The Fires Of Populist Rage: Pointing to Brexit and Trump, the opponents of globalisation prophesy the imminent demise of free trade and the collapse of the entire neoliberal experiment. The status quo, they assure us, is being driven straight to hell in a driverless car. But if the consequences of globalisation have awakened the West’s inner Viking, it must also be observed that the populist backlash is coming just a little late.
ALL ACROSS THE WEST beacon fires are burning: springing from hilltop to hilltop; nation to nation. Tongues of flame warn of dangerous strangers from afar, calling the blade to the whetstone and striking sparks among the tinder.
Or, so the alarmists would have us believe. They point to Brexit, to Trump, and prophesy the imminent demise of globalisation, free trade, and the entire neoliberal experiment. The latter has incurred their particular wrath. Neoliberalism is accused of setting free the collective Ego: of creating societies in which the gratification of individual desire is deemed the highest good; a moral universe in which solipsistic narcissism effortlessly defeats empathic solidarity. The status quo, they assure us, is about to be driven to hell in a driverless car.
But if globalisation and massive inward flows of migrants have awakened the West’s inner Viking, it must also be observed that all of his frantic fire-starting and horn-blowing is coming just a little late.
The English, for example, turned out in their millions to put the boot into Johnny Foreigner. On 23 June, boot-boys (as was) still swathed in their red-cross flags, exchanged knowing winks with red-faced gentlemen farmers from the shires – and their good lady wives – in a cross-class alliance of xenophobic bigotry that no longer even tried to hide its ugly face.
How they celebrated when the British electorate voted in favour of leaving the EU. “We have taken our country back!”, they cried. But what did they mean? That they had magically transported England back to the days of empire, when the might of the white-skinned races always saw them right? That would certainly explain why, in the hours after Brexit, well-integrated immigrant families became targets for every racist with a spray-can from the Scottish borders to Land’s End.
Then again, “taking the country back” might have represented nothing more than a refined way of describing England’s one-fingered gesture to all those Brussels Bureaucrats who had dared to tell the nation of Henry V, Sir Francis Drake and Winston Churchill what it could and could not do. Brexit, at its most basic, was a simple and powerful reaffirmation of the English people’s determination to be the masters of their own fate.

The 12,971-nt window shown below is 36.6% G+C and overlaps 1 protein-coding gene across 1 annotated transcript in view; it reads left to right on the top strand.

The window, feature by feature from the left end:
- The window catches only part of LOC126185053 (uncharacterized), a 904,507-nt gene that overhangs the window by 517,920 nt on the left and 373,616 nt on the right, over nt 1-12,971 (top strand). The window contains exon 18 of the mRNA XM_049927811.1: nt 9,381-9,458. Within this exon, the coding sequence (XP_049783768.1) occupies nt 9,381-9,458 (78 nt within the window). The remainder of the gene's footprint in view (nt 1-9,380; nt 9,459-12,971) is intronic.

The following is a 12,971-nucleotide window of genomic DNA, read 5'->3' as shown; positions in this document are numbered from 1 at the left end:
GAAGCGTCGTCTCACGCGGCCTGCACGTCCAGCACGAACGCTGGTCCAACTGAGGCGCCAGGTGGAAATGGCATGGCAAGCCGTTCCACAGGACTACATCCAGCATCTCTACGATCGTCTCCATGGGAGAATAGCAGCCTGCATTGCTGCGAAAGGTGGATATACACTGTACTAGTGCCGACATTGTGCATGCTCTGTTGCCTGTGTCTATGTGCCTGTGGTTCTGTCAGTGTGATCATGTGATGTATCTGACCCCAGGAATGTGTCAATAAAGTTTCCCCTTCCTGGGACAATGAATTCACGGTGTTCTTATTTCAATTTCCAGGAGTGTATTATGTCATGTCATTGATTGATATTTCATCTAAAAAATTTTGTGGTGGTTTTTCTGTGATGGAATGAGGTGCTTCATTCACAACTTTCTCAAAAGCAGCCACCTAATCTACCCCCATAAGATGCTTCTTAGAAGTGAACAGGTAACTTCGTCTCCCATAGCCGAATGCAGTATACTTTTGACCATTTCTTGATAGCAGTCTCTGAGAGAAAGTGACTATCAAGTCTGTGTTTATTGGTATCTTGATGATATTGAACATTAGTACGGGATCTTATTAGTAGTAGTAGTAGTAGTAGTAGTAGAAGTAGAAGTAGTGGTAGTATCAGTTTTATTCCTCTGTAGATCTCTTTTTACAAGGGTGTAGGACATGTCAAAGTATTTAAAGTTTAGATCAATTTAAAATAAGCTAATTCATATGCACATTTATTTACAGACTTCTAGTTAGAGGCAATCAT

Except that the people of the United Kingdom have precious little sovereignty left to reclaim. Since the 1980s, the history of Britain has been one long garage-sale of everything that makes up an independent nation. The English people no longer possess their own banks, major manufacturing industries, water reticulators, electricity generators, railways, airlines, newspapers, or indeed anything much of genuine economic significance in the whole of the British Isles.
Even those quintessential expressions of Englishness, the great city football teams, were long ago hocked-off to the highest bidder. American tycoons, Russian oligarchs, it matters little: not when the players themselves are about as English as a Nigerian sunset or a Brazilian rain forest. Unbelievably, the English invented a beautiful game, turned it into phenomenal money-spinner and … sold it.
And yet the English people look at their country, watch their football, and see nothing but “England”. Globalisation may have begun on their football fields, but they refuse to acknowledge the transformation they’ve wrought. Nor do they appreciate that free trade counts for little if the factories in which “English” goods are made; the ships that carry them; and the outlets from which they are ultimately sold; all belong to Johnny Foreigner. The days when “trade followed the flag” are long gone.
What is true of England is also true of the whole of the Western World. Twenty-first century capitalism acknowledges no borders and views patriotism with disdain. When Donald Trump advances “Americanism” against “Globalism” he is merely demonstrating his profound ignorance of the world he arrogantly believes himself capable of controlling. When Winston Peters condemns rising levels of immigration to New Zealand, he should also, at the same time, condemn his country’s failure to adequately educate and upskill its workforce.
We live on a single planet that long ago became a single market for money, goods – and labour. Those who would make this a better world must start from where we are, not where we were. The breath of the angry masses may fan the flames of nationalism high into the night sky, but they illuminate nothing. We lit them too late.
This essay was originally published in The Waikato Times, The Taranaki Daily News, The Timaru Herald, The Otago Daily Times and The Greymouth Star of Friday, 12 August 2016.